In between these two walks, I heard Scotland’s governing party demand a future distinctly different from the one being sketched out in Westminster. Glasgow’s claim to being the UK’s second city expired long ago but I wonder if, post-Brexit, there might be a case for reviving it.



Scottish politics may never have looked more interesting, but at least one Glasgow taxi driver is already over it. All he hears in the back of his cab is “politics, fitba and religion”, he complained when he picked me up from the station. The message didn’t seem to have reached SNP delegates at the conference centre on the Clyde, who cheered any mention of another referendum.

The First Minister, though, seems to have sensed the nation’s weariness. Support for independence has fallen from 47 per cent in June (Survation) to 39 per cent in October (BMG Research). Sturgeon made headlines with the announcement of a draft referendum bill, but read her speeches carefully and nothing is off the table. SNP politicians made the same demands again and again – devolved control of immigration and access to the single market. None ruled out these happening while remaining in the UK.

If Sturgeon does want a soft Brexit deal, though, she must secure it fast. Most experts agree that it would be far easier for an independent Scotland to inherit Britain’s EU membership than for it to reapply. Once Article 50 is triggered, the SNP will be in a race against the clock.


The hare and the tortoise

If anyone is still in doubt about the SNP’s position, look who won the deputy leadership race. Angus Robertson, the gradualist leader of the party in the Commons, saw off a referendum-minded challenger, Tommy Sheppard, with 52.5 per cent of the vote.

Conference would be nothing without an independence rally, and on the final day supporters gathered for one outside. A stall sold “Indyref 2” T-shirts but the grass-roots members I spoke to were patient, at least for now. William Prowse, resplendent in a kilt and a waistcoat covered in pro-indy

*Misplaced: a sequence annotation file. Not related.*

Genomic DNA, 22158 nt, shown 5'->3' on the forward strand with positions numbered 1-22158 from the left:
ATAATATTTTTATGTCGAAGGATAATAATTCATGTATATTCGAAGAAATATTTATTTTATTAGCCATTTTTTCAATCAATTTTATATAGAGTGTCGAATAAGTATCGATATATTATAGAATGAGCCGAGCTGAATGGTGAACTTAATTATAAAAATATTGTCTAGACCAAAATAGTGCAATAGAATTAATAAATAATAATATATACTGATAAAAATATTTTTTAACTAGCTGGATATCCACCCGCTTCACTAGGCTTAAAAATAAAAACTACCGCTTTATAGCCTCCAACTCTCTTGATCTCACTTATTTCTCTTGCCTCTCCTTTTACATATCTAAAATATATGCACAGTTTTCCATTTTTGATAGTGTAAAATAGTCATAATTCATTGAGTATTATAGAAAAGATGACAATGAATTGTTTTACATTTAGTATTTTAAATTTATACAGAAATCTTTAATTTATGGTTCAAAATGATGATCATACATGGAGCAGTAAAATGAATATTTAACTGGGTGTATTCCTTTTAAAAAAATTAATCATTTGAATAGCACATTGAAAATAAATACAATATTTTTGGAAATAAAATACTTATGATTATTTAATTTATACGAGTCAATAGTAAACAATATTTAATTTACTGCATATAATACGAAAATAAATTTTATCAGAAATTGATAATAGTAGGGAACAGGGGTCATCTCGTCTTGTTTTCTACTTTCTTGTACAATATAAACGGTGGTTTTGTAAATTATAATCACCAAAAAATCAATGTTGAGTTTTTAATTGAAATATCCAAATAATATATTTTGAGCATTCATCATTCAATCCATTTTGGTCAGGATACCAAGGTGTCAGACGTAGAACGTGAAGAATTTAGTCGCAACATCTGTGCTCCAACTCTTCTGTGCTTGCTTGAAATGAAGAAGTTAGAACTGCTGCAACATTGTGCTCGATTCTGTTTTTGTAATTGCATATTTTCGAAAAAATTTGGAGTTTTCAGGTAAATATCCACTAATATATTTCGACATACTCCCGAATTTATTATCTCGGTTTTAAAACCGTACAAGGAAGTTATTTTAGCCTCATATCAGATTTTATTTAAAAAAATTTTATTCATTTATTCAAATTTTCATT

badges, remains supportive of Sturgeon. “The reason she has not called an Indy 2 vote
is we need to have the right numbers,” he told me. “She’s playing the right game.”

Jordi McArthur, a member for 30 years, stood nearby waving a flagpole with the Scottish, Welsh and Catalan flags side by side. “We’re happy to wait until we know what is happening with Brexit,” he said. “But at the same time, we want a referendum. It won’t be Nicola’s choice. It will be the grass roots’ choice.”


No Gerrymandering

Party leaders may come and go, but SNP members can rely on one thing at conference – the stage invasions of the pensioner Gerry Fisher. A legendary dissenter, Fisher refused this year to play along with the party’s embrace of the EU. Clutching the
lectern stubbornly, he told members: “Don’t tell me that you can be independent and a member of the EU. It’s factually rubbish.” In the press room, where conference proceedings were shown unrelentingly on a big screen, hacks stopped what they were doing to cheer him on.


Back to black

No SNP conference would be complete without a glimpse of Mhairi Black, the straight-talking slayer of Douglas Alexander and Westminster’s Baby of the House. She is a celebrity among my millennial friends – a video of her maiden Commons speech has been watched more than 700,000 times – and her relative silence in recent months is making them anxious.

I was determined to track her down, so I set my alarm for an unearthly hour and joined a queue of middle-aged women at an early-morning fringe event. The SNP has taken up the cause of the Waspi (Women Against State Pension Inequality) campaign, run by a group of women born in the 1950s whose retirement age has been delayed and are demanding compensation. Black, who is 22, has become their most ­articulate spokeswoman.

The event started but her chair remained unfilled. When she did arrive, halfway through the session, it was straight from the airport. She gave a rip-roaring speech that momentarily convinced even Waspi sceptics like me, and then dashed off to her next appointment.


Family stories

Woven through the SNP conference was an argument about the benefits of immigration (currently controlled by Westminster). This culminated in an appearance by the Brain family, whose attempt to resist deportation back to Australia has made them a national cause célèbre. (Their young son has learned to speak Gaelic.) Yet for me, the most emotional moment of the conference was when another family, the Chhokars, stepped on stage. Surjit Singh Chhokar was murdered in 1998, but it took 17 years of campaigning and a change in double jeopardy laws before his killer could be brought to justice.

As Aamer Anwar, the family’s solicitor, told the story of “Scotland’s Stephen Lawrence”, Chhokar’s mother and sister stood listening silently, still stricken with grief. After he finished, the delegates gave the family a standing ovation.

Julia Rampen is the editor of The Staggers, the New Statesman’s politics blog

Julia Rampen is the editor of The Staggers, The New Statesman's online rolling politics blog. She was previously deputy editor at Mirror Money Online and has worked as a financial journalist for several trade magazines. 

This article first appeared in the 20 October 2016 issue of the New Statesman, Brothers in blood